Greenspan responded quickly. He asked if Zuckerberg would like to integrate Greenspan's earlier "Facebook" project into the new mystery program Zuckerberg was working on. No dice. "It's probably best to keep them separated at least for now," Zuckerberg replied. "That said, once it's off the ground, I think it could be mutually beneficial to integrate the two, but we can speak about that then."
Later in January, Zuckerberg sat down with Greenspan in the dining hall. They compared notes, and Zuckerberg asked Greenspan if he would help with his topsecret project. Greenspan declined.
"The way he talked, the way he dressed, everything about him screamed immature," Greenspan recalls. "He seemed unprofessional. I had run a company since I was 15. It just didn't seem like he got it. That whole persona just didn't impress me." Although he was congratulatory at the time, Greenspan now says he was put off by Zuckerberg's original venture, Facemash. "You can spend time writing software for good or evil, and that was pretty close to evil," Greenspan said. "It wasn't that he inflicted harm because he enjoyed it — it was because he didn't care. Which I thought was almost worse."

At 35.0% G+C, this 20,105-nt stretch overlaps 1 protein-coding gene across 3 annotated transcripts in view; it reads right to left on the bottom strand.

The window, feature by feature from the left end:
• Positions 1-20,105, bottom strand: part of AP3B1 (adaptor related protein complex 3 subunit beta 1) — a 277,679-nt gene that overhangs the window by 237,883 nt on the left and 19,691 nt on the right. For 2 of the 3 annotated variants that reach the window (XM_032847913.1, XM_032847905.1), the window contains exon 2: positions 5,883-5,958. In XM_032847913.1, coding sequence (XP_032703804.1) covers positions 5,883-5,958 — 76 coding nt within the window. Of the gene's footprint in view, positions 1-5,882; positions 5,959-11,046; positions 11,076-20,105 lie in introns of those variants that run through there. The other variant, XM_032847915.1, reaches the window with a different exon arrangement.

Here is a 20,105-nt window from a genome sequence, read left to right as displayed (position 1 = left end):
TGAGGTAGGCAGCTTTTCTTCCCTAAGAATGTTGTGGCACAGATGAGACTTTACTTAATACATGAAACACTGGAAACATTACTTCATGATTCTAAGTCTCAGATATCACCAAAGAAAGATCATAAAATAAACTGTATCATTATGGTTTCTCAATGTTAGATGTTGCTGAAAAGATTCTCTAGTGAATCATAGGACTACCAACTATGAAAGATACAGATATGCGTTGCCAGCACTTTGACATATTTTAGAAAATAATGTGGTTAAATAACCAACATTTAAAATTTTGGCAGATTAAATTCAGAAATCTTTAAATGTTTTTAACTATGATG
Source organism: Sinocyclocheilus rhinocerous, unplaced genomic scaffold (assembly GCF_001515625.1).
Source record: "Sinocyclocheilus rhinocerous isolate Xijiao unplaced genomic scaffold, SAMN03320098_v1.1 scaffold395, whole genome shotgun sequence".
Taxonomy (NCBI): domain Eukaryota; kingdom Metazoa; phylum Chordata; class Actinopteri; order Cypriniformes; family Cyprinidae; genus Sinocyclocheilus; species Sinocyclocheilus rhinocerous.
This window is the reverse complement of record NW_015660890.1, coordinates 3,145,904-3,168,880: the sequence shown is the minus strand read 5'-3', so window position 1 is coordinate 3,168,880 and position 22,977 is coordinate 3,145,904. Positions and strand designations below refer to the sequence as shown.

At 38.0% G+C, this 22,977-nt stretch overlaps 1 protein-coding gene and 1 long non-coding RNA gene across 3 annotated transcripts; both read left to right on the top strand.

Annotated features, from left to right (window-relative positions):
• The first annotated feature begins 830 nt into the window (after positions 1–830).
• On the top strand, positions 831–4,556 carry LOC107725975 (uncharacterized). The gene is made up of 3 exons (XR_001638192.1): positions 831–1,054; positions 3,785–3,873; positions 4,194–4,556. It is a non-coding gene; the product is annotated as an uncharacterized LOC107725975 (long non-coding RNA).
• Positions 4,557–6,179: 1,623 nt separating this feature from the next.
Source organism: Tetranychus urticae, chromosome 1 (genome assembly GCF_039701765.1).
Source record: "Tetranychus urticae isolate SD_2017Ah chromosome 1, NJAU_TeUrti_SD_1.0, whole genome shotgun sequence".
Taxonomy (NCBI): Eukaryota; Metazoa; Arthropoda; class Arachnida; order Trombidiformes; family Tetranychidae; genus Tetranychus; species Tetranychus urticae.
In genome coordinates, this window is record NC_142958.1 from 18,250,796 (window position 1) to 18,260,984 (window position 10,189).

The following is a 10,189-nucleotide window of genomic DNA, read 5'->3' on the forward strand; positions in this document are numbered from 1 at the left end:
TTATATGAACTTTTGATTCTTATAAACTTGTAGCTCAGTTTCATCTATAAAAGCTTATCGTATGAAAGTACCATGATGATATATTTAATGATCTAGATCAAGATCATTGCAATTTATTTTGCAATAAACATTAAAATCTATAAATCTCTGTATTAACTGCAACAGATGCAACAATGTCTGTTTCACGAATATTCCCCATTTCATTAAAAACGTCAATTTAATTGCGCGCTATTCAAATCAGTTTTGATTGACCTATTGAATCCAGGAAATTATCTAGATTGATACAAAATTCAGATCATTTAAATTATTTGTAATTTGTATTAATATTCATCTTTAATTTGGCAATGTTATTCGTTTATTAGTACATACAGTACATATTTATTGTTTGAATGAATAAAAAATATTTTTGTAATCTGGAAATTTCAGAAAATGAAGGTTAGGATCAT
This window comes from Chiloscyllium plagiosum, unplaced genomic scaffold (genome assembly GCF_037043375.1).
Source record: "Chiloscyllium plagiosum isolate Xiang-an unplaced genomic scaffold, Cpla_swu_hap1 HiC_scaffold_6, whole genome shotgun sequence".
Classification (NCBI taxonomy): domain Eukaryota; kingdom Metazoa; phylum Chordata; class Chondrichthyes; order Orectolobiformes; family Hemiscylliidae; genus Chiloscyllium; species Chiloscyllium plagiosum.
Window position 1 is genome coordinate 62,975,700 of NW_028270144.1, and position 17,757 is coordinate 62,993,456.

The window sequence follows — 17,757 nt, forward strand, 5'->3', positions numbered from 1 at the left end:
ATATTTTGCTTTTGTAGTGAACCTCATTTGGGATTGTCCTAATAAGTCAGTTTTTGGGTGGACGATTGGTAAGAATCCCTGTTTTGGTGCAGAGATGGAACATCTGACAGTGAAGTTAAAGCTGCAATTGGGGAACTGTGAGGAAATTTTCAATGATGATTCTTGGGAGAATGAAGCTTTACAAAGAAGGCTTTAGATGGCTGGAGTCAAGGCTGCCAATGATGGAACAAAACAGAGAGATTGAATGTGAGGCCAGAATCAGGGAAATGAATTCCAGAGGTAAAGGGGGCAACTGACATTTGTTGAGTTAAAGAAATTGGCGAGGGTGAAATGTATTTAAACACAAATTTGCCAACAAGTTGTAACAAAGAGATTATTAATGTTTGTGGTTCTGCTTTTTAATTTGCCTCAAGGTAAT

After Zuckerberg launched Facebook, he continued to seek Greenspan's advice. While most of their exchanges were about the nuts and bolts of the site operation, Zuckerberg occasionally revealed ambitions that were far beyond the scale of his classmates'. His new social network, he wrote, would do more than "get people signed up" and "get people psyched." His goal was to create something new, something that touched a deeper need. "I kind of want to be the new MTV," he declared. But Zuckerberg had no interest in giving Greenspan any credit for creating Facebook, let alone a piece of the action. In December of 2004, when Greenspan decided to "admit defeat" and ask Zuckerberg for a job at the rapidly expanding company, all those months of advice proved worthless. "We're looking for someone with more engineering experience — like, 10 to 15 years," Zuckerberg told him. The guy who first created an online facebook for Harvard couldn't even get a job at Facebook.